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Using Threats, N.Y. Landlords Feed Immigrants' Fear

By Michael Powell
Washington Post Staff Writer
Sunday, July 18, 2004; Page A03

NEW YORK -- They sat there, three diminutive and worried Mexican women, in the shadows in the back pews of St. Jerome's Church in the Bronx. Father John O. Grange noticed and motioned them forward.

The women handed Grange a letter. They had asked for apartment repairs, and this letter contained what appeared to be the landlord's response.

Marielys Divanne, left, of South Bronx Churches works on behalf of tenants such as Sandra and Manuela, right. (Helayne Seidman For The Washington Post)

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"Dear Tenants," the letter stated, "As you know the United States Government and specifically the Homeland Security Administration is investigating illegal aliens . . . I have given them all the information that I know about my tenants (age, names, work, cars, marriage, country of origin, telephone numbers, children) . . . You should expect a visit in the near future."

Grange, 64, forms a fist and frowns.

"Their hands were shaking as I read the letter -- they were scared stiff," said the priest, who is a founding member of South Bronx Churches, an ecumenical organizing group that is helping the women. "Evil has reared its head and threatens to ruin their hardworking lives."

Much has changed in the post-Sept. 11, 2001, world of New York. There are subway announcements advising riders to watch for suspicious people and unattended packages. There is the shared memory of attacks past and the fear of more to come. And for some of the hundreds of thousands of immigrants in the city, especially those whose visa papers are not in order, the fear is doubled. They worry about more attacks and about those who might take advantage of them in these troubled times.

"This case in the Bronx is a particularly flagrant example of what our constituency faces with some frequency," said Andrew Friedman, co-director of Make the Road by Walking, an immigrant advocacy group that has worked with tenants in Brooklyn who have received similar verbal threats from landlords. "People put up with absolutely ghastly living conditions and feel they can't complain in this security-conscious world."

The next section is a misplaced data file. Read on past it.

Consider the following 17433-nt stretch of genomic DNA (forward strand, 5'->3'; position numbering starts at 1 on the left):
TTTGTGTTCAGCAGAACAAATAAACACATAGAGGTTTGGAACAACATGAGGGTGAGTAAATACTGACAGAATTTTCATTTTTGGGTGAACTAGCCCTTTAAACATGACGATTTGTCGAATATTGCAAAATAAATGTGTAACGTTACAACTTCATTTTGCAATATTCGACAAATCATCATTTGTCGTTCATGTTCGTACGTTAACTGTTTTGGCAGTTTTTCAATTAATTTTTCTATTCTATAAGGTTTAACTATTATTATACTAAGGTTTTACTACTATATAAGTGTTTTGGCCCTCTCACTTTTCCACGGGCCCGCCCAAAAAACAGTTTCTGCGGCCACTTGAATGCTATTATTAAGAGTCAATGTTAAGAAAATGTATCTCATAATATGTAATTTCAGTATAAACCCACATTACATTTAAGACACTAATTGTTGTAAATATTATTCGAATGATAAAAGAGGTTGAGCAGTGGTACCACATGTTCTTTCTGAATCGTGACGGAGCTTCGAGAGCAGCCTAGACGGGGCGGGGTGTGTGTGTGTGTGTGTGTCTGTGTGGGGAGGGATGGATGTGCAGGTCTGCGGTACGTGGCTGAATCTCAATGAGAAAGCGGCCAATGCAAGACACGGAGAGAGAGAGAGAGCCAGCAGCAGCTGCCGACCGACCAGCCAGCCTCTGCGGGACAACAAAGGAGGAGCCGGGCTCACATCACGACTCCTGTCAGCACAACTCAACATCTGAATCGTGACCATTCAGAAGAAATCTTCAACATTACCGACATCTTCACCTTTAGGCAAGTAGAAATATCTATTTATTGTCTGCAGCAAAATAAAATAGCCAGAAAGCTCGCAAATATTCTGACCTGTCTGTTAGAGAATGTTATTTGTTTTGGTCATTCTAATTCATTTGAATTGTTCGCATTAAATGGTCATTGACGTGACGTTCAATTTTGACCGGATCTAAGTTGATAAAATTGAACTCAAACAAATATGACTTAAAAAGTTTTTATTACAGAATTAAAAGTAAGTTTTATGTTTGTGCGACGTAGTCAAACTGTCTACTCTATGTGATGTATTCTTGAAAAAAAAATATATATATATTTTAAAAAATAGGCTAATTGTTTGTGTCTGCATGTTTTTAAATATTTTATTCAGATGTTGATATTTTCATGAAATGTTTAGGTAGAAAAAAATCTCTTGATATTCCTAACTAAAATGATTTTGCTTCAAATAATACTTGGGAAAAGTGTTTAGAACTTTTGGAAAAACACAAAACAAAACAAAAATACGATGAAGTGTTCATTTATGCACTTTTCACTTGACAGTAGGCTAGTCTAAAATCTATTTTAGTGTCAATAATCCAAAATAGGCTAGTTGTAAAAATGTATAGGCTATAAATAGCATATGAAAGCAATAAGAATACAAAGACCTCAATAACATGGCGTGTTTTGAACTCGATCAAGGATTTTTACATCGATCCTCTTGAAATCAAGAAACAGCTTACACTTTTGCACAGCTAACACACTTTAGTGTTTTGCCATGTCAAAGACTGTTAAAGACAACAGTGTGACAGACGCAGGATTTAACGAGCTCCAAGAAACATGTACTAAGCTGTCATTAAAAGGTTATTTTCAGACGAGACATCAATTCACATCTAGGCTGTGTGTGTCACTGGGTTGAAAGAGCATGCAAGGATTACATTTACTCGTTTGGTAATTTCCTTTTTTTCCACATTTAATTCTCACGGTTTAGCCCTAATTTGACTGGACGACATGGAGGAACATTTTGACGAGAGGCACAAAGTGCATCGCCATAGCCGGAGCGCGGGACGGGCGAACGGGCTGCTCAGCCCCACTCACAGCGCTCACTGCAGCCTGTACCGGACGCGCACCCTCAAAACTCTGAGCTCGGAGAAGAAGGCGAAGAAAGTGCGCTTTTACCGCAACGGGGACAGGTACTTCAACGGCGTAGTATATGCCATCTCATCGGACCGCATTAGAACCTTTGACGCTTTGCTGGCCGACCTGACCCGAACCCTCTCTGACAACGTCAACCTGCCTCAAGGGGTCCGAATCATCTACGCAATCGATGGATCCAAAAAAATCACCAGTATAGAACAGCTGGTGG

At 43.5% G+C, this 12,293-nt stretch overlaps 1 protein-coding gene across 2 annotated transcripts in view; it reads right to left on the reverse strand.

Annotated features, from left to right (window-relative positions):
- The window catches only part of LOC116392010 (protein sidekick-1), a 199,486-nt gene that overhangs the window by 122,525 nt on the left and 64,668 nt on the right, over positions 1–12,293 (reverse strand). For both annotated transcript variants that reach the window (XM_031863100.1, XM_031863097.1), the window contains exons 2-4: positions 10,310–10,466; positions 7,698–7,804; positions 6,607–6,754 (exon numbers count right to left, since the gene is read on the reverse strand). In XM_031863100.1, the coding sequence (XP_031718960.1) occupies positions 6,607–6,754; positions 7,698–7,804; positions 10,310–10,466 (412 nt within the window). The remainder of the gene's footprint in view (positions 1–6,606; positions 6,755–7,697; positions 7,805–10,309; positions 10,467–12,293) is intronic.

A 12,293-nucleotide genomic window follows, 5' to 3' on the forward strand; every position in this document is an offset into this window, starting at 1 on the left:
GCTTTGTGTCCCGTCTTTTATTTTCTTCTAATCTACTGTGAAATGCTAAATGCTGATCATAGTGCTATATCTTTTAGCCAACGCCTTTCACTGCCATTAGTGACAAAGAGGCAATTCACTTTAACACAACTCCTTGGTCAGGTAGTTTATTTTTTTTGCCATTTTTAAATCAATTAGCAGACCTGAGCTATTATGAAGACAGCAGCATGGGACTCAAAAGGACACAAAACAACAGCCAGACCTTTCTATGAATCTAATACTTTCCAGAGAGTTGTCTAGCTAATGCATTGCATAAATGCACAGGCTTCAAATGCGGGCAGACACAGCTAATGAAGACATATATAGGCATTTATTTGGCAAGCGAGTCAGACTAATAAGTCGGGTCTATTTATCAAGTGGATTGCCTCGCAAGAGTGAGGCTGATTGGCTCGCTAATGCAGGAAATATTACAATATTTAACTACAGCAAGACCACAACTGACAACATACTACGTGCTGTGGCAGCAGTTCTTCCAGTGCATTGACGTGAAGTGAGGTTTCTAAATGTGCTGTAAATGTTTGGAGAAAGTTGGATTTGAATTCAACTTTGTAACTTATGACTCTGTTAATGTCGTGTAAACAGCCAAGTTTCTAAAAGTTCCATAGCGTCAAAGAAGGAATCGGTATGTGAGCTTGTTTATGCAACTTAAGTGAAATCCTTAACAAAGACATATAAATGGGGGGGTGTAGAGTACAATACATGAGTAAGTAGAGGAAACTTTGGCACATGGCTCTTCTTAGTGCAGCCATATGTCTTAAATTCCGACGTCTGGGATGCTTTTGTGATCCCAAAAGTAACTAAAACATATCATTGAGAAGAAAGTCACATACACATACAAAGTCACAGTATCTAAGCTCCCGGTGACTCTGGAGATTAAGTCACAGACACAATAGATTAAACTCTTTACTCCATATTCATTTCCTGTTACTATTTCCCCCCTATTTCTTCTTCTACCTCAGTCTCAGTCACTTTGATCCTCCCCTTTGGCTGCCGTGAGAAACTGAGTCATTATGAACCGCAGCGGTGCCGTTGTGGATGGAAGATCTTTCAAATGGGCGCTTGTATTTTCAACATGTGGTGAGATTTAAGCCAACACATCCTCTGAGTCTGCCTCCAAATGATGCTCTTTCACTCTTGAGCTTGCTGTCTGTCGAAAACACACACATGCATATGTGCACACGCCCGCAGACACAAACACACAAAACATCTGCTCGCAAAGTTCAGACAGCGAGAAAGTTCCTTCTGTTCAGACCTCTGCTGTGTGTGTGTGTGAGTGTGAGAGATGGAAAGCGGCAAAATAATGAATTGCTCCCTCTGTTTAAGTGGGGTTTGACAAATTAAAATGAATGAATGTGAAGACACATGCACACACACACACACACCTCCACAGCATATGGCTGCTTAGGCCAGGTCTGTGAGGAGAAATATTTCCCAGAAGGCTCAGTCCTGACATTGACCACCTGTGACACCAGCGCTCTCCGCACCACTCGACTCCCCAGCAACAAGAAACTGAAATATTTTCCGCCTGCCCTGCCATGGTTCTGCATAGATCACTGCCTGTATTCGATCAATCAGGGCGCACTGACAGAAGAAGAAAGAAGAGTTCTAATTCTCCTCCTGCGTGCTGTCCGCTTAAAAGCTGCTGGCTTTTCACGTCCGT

The Asian American Legal Defense and Education Fund handled several cases in the past year in which landlords tried to intimidate Muslim tenants by threatening to call the FBI. An organizer who works with nannies said that such threats are common -- and that they recently won a court case for back wages against a tennis instructor who warned he would call the Department of Homeland Security.

"We hear about this quite often -- it's our main challenge, because employers know everyone is so scared now," said Ai-jen Poo, who works for Domestic Workers United in the Bronx. "Even people with legal green cards are afraid of deportation post-9/11. It's a double whammy because the economy isn't great."

U.S. Immigration and Customs Enforcement officials in New York report often receiving tips from landlords. "It's very common to hear from landlords," said spokesman Michael Gilhooley. "But our inspectors are careful to balance the tips with the fact that New York has so many immigrants. We prioritize based on threats to public safety."

What is different about the case of the Mexicans in the Bronx is that they received a threat in writing. What is also different is that the tenants did not run. They stood up -- and the landlord seems to be standing down.

"We were scared -- on television you hear all the stories on immigrants and terrorists," said Sandra, 32, who asked that her surname not be used. The walls of her apartment are decorated with images of the Virgin Mary and Jesus and the World Trade Center. "But the landlord's the one who acted like a terrorist."

Landlord Scott Kalb, who owns a dozen buildings in the South Bronx, said in an interview that he did not write the letter. It bears his return address and telephone number, and the type font is the same as his previous letters to tenants. In the interview he referred approvingly to the letter's message.

"It's a whole, big scare thing; you're trying to turn me into a dragon landlord," he said. In reference to his tenants, he said: "You are talking about people who don't even speak English, who are illegal immigrants just like the letter says. Tell me this: What do they know?"

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